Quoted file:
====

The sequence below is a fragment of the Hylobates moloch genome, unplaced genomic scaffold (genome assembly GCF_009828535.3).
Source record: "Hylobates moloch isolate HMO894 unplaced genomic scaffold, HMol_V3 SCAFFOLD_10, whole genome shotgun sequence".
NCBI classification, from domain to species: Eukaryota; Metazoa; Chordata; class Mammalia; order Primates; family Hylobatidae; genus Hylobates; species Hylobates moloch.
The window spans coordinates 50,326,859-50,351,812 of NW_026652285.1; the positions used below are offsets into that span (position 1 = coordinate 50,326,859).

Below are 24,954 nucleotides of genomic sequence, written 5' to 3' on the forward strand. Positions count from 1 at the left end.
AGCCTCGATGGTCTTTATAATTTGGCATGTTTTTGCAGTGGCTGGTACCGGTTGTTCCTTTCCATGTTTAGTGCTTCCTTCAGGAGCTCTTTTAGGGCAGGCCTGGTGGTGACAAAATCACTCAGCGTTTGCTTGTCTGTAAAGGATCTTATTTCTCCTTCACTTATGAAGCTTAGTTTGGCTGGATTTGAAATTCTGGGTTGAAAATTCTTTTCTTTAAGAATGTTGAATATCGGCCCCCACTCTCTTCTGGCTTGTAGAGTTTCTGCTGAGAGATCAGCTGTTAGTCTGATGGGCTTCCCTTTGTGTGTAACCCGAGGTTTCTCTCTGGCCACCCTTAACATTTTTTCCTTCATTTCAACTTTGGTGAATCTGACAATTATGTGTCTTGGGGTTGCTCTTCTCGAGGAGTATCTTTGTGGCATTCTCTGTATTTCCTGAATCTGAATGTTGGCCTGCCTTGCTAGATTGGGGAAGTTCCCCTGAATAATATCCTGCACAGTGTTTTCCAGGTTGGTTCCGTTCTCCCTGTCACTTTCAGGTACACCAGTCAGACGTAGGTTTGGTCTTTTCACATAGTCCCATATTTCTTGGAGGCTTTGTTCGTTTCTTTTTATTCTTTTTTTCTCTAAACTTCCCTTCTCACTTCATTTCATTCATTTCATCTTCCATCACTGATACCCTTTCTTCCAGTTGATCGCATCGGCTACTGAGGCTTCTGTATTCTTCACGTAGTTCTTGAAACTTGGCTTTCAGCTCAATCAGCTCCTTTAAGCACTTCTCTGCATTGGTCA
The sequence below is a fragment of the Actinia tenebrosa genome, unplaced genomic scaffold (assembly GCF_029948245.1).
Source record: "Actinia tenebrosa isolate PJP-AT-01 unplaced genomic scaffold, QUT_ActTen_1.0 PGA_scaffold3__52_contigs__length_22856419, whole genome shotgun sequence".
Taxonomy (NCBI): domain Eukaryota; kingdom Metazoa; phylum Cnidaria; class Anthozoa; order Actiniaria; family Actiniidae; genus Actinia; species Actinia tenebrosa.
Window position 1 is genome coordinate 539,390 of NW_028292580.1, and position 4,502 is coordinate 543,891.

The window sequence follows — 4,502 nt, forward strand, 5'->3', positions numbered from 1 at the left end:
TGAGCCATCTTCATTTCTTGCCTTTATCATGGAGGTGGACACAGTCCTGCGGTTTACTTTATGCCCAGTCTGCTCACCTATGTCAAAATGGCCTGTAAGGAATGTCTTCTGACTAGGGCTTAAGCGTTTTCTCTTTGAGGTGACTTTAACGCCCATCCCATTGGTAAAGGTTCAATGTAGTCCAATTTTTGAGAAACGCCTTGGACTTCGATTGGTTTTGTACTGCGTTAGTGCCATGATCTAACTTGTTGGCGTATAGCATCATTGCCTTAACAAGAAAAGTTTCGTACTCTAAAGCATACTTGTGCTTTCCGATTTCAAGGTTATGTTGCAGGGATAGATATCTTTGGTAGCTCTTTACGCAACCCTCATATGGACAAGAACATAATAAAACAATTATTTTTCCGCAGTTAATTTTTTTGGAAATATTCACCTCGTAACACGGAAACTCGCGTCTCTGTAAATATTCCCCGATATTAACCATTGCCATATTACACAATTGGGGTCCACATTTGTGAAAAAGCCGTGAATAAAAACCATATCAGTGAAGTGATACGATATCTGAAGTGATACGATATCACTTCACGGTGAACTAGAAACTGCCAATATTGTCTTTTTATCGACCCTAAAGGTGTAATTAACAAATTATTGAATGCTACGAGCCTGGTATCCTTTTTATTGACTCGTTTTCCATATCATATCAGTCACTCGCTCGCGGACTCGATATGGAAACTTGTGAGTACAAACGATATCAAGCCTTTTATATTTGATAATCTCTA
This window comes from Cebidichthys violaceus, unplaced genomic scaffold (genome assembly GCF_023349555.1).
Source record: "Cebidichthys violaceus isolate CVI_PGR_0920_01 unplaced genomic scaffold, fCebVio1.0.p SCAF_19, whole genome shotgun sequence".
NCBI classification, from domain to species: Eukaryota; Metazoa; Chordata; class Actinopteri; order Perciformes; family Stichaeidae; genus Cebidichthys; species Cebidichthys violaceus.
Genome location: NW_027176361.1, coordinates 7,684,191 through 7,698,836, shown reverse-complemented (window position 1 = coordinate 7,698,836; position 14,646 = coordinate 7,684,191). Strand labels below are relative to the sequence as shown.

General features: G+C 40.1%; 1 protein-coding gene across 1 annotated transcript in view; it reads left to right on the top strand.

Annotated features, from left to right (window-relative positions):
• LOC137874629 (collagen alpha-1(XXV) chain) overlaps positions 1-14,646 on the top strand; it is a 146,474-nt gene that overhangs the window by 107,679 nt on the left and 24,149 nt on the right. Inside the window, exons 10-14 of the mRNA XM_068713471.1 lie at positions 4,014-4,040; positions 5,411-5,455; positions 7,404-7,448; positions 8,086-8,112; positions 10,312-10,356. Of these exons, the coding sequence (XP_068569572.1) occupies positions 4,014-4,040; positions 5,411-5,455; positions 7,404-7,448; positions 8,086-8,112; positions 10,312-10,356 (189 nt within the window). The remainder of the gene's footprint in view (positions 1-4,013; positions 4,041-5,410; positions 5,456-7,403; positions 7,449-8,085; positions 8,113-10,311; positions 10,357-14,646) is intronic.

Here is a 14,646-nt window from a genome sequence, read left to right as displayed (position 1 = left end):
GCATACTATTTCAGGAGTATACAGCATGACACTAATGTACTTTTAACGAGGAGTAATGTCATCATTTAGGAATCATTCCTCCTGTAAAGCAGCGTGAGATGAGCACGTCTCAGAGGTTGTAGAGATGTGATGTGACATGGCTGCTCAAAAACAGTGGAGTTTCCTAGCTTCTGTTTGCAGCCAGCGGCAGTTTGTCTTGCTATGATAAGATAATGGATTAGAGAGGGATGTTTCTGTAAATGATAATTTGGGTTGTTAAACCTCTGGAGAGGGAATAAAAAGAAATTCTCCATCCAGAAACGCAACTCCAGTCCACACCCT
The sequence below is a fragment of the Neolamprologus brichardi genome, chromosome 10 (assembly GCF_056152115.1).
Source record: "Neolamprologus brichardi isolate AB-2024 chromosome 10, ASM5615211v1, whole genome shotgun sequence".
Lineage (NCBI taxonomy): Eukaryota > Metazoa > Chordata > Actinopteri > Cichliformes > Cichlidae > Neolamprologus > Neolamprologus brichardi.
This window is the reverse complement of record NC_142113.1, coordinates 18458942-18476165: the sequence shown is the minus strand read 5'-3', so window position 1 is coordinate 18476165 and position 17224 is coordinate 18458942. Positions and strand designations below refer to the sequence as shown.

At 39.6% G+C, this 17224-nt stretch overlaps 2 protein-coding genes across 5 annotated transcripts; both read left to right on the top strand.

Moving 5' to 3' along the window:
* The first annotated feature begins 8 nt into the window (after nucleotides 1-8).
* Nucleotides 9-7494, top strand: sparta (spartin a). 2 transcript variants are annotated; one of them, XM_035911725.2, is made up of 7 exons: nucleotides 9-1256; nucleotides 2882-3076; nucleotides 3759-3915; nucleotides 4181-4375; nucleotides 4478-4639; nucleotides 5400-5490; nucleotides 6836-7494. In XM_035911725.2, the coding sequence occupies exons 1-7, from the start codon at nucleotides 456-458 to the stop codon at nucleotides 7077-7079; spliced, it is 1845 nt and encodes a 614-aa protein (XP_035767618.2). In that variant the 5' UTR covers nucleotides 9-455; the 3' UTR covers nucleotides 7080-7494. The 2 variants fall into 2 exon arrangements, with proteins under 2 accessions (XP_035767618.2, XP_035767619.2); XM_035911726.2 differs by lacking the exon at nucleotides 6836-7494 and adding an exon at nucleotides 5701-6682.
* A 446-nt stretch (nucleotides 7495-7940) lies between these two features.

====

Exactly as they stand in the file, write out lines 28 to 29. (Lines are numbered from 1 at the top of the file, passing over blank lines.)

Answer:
* The first annotated feature begins 8 nt into the window (after nucleotides 1-8).
* Nucleotides 9-7494, top strand: sparta (spartin a). 2 transcript variants are annotated; one of them, XM_035911725.2, is made up of 7 exons: nucleotides 9-1256; nucleotides 2882-3076; nucleotides 3759-3915; nucleotides 4181-4375; nucleotides 4478-4639; nucleotides 5400-5490; nucleotides 6836-7494. In XM_035911725.2, the coding sequence occupies exons 1-7, from the start codon at nucleotides 456-458 to the stop codon at nucleotides 7077-7079; spliced, it is 1845 nt and encodes a 614-aa protein (XP_035767618.2). In that variant the 5' UTR covers nucleotides 9-455; the 3' UTR covers nucleotides 7080-7494. The 2 variants fall into 2 exon arrangements, with proteins under 2 accessions (XP_035767618.2, XP_035767619.2); XM_035911726.2 differs by lacking the exon at nucleotides 6836-7494 and adding an exon at nucleotides 5701-6682.